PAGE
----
Lung CT might be effective for screening in at-risk, advisory group says

Dr. Phillip Catalano, a thoracic surgeon, is among the doctors who think lung CT screening is underused.



It is a “tiny, tiny spot” on her lung, but Lynn Waseleski finds it comforting.

After initially discovering the spot on a lung CT scan at Doctors Hospital in January, a second scan four months later found the spot had not changed and might have gotten smaller, which helped convince her and her doctor that the former heavy smoker might not be facing cancer but something more benign.

“The peace of mind, you just cannot imagine,” said Waseleski, who smoked three packs a day for 28 years before
quitting seven years ago.

Longtime smokers might find it easier in the future to get the lung CT screening. The U.S. Pre­ven­tive Service Task Force issued a draft recommendation Monday saying it found “adequate evidence” that the tests would prove effective in detecting early lung cancer in an at-risk older group.

The draft recommendation, which is not final and is open for comment until Aug. 26, closely mirrors studies that found the screenings would be cost-effective in finding lung cancer early in smokers in their 50s and 60s who had smoked a pack a day or more for 30 years.

In the National Lung Scree­ning Trial, an annual exam reduced lung cancer deaths by 20 percent. It is one reason thoracic surgeon Phillip Catalano and others urged Doctors Hospital to provide low-cost lung CT screening for that higher-risk group.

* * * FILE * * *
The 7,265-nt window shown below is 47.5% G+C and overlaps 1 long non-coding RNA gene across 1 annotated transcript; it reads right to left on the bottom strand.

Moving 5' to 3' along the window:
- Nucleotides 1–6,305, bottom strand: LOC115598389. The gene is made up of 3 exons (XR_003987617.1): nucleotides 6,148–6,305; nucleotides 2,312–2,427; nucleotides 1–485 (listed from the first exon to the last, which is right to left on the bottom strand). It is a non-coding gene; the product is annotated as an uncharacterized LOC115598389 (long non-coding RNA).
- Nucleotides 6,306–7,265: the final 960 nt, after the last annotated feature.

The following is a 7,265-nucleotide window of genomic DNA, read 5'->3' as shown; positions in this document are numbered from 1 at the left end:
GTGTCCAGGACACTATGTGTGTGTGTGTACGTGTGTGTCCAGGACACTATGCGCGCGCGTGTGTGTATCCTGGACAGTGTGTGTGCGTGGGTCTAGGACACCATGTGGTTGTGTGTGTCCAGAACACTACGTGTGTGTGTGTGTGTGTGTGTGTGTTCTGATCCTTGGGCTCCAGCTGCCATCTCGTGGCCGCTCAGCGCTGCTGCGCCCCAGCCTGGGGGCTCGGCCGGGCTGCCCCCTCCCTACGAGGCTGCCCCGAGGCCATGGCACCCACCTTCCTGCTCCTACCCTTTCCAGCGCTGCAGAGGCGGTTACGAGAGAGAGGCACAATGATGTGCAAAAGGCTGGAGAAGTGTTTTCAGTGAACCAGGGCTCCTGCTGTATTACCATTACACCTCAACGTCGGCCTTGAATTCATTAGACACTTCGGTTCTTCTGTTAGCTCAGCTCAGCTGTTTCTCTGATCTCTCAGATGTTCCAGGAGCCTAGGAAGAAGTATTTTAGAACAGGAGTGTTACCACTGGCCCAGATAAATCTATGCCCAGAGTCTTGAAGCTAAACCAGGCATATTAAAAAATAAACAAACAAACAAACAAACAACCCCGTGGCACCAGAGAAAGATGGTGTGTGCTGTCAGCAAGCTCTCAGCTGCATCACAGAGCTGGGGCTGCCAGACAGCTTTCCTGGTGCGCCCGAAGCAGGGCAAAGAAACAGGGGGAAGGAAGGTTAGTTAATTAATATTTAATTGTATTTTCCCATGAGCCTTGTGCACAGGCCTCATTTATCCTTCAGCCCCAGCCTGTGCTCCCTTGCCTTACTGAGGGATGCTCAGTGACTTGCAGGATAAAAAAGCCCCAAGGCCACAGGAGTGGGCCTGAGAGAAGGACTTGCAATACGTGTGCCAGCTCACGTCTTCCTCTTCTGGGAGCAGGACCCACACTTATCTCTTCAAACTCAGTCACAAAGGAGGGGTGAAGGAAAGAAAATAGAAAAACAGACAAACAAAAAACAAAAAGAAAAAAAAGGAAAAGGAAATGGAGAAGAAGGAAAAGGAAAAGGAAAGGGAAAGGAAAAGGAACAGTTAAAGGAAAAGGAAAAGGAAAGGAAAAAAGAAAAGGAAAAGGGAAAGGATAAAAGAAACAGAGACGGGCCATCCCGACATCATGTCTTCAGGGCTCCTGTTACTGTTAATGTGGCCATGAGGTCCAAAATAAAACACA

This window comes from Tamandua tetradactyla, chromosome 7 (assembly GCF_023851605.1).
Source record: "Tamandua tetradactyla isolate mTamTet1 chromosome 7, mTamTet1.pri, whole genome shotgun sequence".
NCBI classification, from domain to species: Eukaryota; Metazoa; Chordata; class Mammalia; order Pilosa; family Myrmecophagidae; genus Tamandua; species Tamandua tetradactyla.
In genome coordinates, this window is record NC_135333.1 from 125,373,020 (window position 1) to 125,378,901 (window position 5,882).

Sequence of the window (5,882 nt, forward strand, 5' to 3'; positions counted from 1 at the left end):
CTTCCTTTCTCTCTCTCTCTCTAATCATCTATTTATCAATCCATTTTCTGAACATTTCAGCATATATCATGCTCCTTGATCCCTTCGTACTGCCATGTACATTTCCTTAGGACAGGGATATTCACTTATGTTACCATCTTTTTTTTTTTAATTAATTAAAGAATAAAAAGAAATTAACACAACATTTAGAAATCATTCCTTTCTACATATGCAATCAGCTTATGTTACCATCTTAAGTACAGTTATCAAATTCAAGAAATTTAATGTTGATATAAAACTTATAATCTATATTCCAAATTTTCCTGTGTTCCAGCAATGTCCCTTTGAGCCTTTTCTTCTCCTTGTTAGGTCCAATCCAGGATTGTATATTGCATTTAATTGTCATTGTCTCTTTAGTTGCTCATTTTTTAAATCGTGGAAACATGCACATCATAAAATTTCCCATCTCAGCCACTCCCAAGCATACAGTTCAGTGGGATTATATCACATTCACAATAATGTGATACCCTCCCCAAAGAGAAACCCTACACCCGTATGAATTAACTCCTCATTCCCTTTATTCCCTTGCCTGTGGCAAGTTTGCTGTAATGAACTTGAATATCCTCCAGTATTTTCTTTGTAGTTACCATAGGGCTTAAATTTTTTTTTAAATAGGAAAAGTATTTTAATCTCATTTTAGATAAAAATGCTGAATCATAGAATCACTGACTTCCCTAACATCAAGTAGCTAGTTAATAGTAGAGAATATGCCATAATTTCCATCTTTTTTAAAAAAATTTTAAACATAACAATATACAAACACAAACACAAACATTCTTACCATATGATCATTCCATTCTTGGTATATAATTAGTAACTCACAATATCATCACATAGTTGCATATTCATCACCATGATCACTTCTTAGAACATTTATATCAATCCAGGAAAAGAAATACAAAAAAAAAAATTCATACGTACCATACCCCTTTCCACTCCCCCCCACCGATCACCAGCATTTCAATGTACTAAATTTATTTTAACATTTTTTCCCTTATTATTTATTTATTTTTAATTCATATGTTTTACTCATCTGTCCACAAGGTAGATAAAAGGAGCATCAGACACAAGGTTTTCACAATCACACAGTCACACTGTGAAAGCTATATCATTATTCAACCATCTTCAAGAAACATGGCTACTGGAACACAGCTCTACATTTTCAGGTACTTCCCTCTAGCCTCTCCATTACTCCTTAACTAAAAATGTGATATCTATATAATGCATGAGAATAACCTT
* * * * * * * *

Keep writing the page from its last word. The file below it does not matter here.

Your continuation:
“That is a dramatic improvement,” Catalano said, and the draft announcement should spur others to begin offering the screening.

The problem of lung cancer is still enormous, and the screening is woefully underused, Catalano said.

“It’s crazy when you think about it because the number of deaths in the United States every year from lung cancer is still greater than breast, cervix, prostate and colon (cancers) combined,” he said.

Lung cancer is expected to kill 159,480 people in the U.S. this year, accounting for 27 percent of all cancer deaths, including 4,670 in Georgia and 2,990 in South Car­olina, according to the Amer­ican Cancer Society.

Being able to get the screening more easily and potentially without paying a lot out of pocket will be important, Waseleski said.

“That’s a lifeline, without a doubt,” she said.

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Sat, 08/19/2017 - 01:11

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